Minimalist vs. Maximalist Restorations Illustrated

Restoring a heavily blurred or faded painting by Michelangelo or Da Vinci or Caravaggio requires an enormous amount of time and expertise. All the more so when the underlying or corroborating evidence is complicated and diffuse.

Restoring the Third Gospel (the Gospel of Marcion or Early Luke) and through it the First Gospel (Qn) deserves the same kind of intensity, skill, boldness, and commitment.

Today I spent six hours restoring just one passage of three verses in the Gospel of Marcion: the interconnected parables of the wineskins and the clothing patches (GMarc // Luke 5.36-38).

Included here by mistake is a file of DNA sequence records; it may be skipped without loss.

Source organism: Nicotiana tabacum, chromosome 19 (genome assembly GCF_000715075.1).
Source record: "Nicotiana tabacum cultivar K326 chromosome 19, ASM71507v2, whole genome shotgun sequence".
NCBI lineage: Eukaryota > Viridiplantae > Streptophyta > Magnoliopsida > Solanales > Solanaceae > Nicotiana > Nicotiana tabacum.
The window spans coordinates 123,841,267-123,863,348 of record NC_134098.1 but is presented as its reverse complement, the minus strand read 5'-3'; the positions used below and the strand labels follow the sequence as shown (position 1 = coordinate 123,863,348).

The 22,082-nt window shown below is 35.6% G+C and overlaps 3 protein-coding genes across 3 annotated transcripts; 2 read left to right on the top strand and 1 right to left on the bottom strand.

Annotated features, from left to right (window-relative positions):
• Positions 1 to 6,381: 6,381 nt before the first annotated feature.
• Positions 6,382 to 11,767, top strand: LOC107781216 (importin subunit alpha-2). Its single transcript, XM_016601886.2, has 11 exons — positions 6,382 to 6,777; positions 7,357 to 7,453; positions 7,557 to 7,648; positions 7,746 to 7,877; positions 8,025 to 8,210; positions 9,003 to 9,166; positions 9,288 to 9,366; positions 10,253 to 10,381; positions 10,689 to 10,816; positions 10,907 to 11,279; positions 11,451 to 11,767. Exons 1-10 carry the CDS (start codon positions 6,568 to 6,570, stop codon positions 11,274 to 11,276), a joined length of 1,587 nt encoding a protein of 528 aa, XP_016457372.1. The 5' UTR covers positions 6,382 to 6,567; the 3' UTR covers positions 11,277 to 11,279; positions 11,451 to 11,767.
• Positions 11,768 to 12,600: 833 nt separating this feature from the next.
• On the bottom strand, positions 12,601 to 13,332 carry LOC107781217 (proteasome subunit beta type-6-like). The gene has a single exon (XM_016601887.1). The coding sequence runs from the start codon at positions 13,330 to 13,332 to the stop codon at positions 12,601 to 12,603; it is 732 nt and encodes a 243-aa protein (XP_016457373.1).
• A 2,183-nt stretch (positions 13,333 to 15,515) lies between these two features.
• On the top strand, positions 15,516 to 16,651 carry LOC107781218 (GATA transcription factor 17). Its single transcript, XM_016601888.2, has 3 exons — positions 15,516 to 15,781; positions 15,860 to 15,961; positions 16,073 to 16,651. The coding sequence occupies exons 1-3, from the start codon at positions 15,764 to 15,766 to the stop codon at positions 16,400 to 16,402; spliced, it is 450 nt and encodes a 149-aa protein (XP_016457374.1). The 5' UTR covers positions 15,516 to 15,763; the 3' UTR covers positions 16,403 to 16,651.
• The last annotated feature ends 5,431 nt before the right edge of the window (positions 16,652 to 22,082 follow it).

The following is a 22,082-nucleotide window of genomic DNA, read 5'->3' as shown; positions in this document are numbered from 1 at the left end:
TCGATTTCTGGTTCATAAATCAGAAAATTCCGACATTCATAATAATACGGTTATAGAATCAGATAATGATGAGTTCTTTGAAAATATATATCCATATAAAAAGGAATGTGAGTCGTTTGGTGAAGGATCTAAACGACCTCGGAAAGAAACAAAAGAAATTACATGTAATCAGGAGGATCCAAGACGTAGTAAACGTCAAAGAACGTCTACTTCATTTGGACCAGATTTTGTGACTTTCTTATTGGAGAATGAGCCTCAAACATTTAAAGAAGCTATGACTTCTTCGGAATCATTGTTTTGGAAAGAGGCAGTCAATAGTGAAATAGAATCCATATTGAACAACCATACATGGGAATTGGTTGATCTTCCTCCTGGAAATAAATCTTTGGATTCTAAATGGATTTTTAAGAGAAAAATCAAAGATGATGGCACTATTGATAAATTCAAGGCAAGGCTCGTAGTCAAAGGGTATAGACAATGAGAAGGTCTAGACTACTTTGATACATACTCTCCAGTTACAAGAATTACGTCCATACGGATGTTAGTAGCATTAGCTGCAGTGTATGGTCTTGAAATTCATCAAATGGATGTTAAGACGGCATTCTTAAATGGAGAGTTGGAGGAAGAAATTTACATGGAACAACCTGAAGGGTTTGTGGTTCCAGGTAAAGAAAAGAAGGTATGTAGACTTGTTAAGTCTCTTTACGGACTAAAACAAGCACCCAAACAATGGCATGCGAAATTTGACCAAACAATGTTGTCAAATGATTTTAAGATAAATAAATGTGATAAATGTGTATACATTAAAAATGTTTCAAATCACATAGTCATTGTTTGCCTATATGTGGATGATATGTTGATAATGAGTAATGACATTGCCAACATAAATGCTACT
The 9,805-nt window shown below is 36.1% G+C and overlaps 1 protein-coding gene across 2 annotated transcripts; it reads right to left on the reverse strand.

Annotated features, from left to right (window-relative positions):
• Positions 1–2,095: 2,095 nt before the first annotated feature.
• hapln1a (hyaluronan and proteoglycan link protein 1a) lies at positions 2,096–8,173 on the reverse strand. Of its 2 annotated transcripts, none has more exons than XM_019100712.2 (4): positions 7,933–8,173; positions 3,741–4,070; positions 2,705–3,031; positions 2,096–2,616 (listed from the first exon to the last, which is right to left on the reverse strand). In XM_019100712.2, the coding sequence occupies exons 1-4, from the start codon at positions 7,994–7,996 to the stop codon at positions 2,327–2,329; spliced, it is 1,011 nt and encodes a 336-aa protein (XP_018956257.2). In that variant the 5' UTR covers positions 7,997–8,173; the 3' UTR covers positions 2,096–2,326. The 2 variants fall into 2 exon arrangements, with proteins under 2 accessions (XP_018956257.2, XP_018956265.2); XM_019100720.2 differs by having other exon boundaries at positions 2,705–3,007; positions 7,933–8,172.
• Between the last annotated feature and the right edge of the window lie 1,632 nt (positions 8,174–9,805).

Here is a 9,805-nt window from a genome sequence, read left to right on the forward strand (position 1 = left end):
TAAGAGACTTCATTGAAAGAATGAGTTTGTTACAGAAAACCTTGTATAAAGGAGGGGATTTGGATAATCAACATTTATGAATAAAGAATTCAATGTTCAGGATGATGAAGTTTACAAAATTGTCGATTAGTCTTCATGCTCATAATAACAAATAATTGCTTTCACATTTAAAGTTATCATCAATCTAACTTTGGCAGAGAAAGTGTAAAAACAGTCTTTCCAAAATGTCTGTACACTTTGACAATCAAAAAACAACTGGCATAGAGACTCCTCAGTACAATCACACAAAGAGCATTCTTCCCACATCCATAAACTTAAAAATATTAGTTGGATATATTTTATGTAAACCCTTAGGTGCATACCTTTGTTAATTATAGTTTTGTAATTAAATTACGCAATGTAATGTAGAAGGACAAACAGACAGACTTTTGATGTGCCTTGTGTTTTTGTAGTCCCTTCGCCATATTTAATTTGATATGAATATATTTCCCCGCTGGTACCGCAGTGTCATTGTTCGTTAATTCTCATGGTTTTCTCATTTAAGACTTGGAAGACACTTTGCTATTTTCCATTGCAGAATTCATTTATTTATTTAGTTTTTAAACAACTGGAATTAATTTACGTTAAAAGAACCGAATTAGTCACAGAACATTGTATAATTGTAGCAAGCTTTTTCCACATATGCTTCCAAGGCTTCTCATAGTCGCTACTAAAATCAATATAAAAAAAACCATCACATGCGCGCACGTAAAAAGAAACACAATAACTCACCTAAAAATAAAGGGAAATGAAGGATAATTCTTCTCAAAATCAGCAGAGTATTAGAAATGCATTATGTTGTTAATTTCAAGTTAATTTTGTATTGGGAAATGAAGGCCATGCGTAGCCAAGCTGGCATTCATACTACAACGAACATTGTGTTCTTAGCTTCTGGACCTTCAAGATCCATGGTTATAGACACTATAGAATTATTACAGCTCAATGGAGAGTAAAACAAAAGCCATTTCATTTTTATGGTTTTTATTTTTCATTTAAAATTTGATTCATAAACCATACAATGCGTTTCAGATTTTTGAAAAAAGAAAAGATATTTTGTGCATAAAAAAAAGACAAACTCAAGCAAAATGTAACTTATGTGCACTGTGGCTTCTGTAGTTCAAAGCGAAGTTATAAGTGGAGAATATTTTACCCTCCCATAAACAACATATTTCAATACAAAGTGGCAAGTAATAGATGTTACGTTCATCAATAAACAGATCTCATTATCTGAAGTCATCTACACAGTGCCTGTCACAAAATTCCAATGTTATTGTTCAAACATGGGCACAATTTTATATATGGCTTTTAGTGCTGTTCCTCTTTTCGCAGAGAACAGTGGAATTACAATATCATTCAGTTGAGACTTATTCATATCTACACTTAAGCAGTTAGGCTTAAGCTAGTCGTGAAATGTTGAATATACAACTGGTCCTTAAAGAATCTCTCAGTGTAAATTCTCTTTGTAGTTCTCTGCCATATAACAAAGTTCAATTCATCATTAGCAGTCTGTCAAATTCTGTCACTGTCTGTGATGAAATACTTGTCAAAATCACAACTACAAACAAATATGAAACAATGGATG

The most recent major critical edition of the Gospel of Marcion offers this as the final conclusion based on its minimalist approach to textual restoration.

No professional art dealer, museum curator, or professional art restorationist would find that kind of approach or conclusion remotely acceptable. It is the religious studies equivalent of drawing stick figures or taping a piece of paper over part of a painting and summarizing in five words a complex array of rich color, texture, and detail.

Below are the fruits of my restorationist work today. This is what a professional, maximalist restoration should look like, especially when it comes to the Third Gospel, one of the most important texts in the history of Christianity and the history of religions more generally.

Class is in session.